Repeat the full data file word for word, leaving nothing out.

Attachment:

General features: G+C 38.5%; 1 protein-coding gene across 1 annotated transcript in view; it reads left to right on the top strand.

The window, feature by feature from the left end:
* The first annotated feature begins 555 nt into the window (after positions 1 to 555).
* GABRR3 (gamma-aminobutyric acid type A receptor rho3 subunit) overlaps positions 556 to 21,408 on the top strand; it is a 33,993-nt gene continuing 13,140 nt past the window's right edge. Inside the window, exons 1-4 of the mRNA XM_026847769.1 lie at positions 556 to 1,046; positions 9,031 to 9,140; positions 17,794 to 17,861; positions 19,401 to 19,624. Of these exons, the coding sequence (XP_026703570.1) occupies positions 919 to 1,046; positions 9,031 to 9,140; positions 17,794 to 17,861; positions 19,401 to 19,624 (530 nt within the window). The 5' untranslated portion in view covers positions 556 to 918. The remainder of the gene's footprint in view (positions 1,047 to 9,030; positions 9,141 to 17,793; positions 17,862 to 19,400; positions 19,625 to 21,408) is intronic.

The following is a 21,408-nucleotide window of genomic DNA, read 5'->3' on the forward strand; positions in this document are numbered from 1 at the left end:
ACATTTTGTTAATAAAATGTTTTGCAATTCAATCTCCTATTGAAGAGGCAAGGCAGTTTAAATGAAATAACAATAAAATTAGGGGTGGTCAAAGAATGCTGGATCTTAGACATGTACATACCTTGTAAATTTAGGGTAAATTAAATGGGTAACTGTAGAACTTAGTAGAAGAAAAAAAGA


General features: G+C 38.5%; 1 protein-coding gene across 1 annotated transcript in view; it reads left to right on the top strand.

The window, feature by feature from the left end:
* The first annotated feature begins 555 nt into the window (after positions 1 to 555).
* GABRR3 (gamma-aminobutyric acid type A receptor rho3 subunit) overlaps positions 556 to 21,408 on the top strand; it is a 33,993-nt gene continuing 13,140 nt past the window's right edge. Inside the window, exons 1-4 of the mRNA XM_026847769.1 lie at positions 556 to 1,046; positions 9,031 to 9,140; positions 17,794 to 17,861; positions 19,401 to 19,624. Of these exons, the coding sequence (XP_026703570.1) occupies positions 919 to 1,046; positions 9,031 to 9,140; positions 17,794 to 17,861; positions 19,401 to 19,624 (530 nt within the window). The 5' untranslated portion in view covers positions 556 to 918. The remainder of the gene's footprint in view (positions 1,047 to 9,030; positions 9,141 to 17,793; positions 17,862 to 19,400; positions 19,625 to 21,408) is intronic.

The following is a 21,408-nucleotide window of genomic DNA, read 5'->3' on the forward strand; positions in this document are numbered from 1 at the left end:
ACATTTTGTTAATAAAATGTTTTGCAATTCAATCTCCTATTGAAGAGGCAAGGCAGTTTAAATGAAATAACAATAAAATTAGGGGTGGTCAAAGAATGCTGGATCTTAGACATGTACATACCTTGTAAATTTAGGGTAAATTAAATGGGTAACTGTAGAACTTAGTAGAAGAAAAAAAGA